Many of the lawsuits challenging voter ID laws in the states argue that they have an unequal impact on people of color and poor people.
Turns out, they can prevent pretty much anyone from voting - or at least make it lots more difficult.
Take Jim Wright of Texas. If the name sounds familiar, that's because he used to be the Speaker of the House. That's right, the Speaker of the U.S. House of Representatives - one of the most powerful people in the nation's capital.
But because Wright, who's now 90, no longer drives, his driver's license has expired. And because he doesn't have a valid driver's license - notwithstanding the fact that he has other forms of p hoto identification, including his faculty ID card from Texas Christian University - he wasn't allowed to get a voter ID card when he tried to do so on Nov. 1.
Unlike many, Wright has access to his birth certificate. He also has transportation. And he lives close to an office that distributes the voter ID cards.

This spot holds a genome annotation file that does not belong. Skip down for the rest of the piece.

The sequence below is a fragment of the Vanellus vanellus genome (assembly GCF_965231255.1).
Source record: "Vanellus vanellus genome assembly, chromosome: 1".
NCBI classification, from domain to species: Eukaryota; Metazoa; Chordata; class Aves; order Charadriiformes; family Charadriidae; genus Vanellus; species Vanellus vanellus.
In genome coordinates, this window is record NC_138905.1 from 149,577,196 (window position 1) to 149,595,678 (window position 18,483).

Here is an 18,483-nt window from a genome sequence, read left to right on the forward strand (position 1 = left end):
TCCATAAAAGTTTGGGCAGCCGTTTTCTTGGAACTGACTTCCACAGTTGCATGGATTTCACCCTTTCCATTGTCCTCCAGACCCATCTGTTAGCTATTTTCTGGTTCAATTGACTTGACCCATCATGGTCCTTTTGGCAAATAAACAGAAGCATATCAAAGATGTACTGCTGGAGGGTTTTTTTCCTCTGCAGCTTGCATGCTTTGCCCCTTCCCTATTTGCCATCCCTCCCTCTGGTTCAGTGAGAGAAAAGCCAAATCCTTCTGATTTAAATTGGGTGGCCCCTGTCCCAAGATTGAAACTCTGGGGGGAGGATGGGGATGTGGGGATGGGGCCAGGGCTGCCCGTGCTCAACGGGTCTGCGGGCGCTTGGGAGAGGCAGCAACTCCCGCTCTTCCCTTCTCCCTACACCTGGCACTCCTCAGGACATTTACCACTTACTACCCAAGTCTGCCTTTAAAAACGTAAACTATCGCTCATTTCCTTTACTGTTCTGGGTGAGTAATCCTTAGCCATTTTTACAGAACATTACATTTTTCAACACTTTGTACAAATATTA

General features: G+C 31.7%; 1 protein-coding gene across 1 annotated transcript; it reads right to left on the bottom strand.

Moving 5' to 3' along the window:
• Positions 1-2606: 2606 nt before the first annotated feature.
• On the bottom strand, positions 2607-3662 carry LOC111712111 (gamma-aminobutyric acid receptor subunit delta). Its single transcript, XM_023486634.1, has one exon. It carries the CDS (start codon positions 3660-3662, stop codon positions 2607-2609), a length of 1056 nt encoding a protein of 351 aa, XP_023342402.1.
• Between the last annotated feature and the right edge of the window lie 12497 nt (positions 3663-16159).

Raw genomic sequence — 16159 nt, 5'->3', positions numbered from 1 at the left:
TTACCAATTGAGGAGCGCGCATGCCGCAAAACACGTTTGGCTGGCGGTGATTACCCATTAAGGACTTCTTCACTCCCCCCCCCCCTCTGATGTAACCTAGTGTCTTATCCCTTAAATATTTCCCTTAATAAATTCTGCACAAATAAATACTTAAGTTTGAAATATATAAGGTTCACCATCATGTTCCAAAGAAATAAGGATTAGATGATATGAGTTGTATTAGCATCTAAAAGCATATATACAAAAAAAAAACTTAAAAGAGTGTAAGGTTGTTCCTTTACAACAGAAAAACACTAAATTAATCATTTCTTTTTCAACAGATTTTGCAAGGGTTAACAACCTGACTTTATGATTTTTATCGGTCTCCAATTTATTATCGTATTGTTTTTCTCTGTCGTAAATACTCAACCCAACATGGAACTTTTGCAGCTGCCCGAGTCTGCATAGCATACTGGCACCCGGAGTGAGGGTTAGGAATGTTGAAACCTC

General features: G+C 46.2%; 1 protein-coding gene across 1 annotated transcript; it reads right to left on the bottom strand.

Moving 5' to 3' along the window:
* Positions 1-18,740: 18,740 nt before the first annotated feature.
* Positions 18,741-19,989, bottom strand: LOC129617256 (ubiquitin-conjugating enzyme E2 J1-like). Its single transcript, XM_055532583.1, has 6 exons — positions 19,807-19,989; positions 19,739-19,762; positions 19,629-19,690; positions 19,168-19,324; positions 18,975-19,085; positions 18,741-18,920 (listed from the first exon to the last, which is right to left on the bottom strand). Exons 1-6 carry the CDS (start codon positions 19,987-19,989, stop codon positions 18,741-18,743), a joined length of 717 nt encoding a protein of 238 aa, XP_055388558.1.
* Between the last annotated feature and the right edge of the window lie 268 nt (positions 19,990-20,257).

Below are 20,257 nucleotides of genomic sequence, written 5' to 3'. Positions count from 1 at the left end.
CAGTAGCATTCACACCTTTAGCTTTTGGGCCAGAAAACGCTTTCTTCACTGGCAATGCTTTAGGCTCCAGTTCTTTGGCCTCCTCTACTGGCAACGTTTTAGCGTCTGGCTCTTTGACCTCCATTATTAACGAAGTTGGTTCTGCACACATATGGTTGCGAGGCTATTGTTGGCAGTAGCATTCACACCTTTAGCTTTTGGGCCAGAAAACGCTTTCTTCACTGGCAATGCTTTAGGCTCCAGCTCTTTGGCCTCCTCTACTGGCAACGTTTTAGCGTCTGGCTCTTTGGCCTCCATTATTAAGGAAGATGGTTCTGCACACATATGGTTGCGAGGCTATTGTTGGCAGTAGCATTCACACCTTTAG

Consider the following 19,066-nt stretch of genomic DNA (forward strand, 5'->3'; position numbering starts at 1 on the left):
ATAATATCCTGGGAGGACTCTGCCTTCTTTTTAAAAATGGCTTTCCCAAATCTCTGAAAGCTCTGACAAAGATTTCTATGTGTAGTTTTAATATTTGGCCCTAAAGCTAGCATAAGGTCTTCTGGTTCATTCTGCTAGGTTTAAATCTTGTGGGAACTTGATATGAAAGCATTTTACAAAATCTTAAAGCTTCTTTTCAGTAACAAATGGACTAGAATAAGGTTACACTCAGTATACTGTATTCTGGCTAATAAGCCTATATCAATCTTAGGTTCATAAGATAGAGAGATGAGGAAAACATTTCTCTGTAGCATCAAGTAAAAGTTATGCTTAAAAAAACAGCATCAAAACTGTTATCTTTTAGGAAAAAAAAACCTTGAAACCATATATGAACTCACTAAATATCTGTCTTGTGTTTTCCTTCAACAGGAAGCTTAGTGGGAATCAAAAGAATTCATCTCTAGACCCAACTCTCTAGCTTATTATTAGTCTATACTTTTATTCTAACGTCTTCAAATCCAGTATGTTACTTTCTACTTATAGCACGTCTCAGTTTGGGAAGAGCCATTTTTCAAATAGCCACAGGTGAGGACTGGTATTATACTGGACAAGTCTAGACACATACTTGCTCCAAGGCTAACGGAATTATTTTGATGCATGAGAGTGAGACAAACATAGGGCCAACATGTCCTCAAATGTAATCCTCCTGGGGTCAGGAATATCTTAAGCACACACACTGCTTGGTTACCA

Wright's assistant, Norman Ritchson, tells me that Wright returned to the Texas Department of Public Safety office on Nov. 3, got his card, and will vote on Nov. 4.
But other older Americans may encounter obstacles that they can't overcome as easily as Wright did.
"I earnestly hope these unduly stringent requirements on voters won't dramatically reduce the number of people who vote," Wright told a newspaper reporter after being sent away. "I think they will reduce the number to some extent."
Ritchson agreed. "I've been thinking about the people who are in retirement homes," she said. "I've read that this is the lowest early voter turnout in a long time and I wonder if this [ID requirement] is the cause. We've tried so hard to make voting easy, and now the Texas Legislature has made it harder by making you have a photo ID."
Photo of Wright in the 1980s: Office of the Clerk, U.S. House of Representatives
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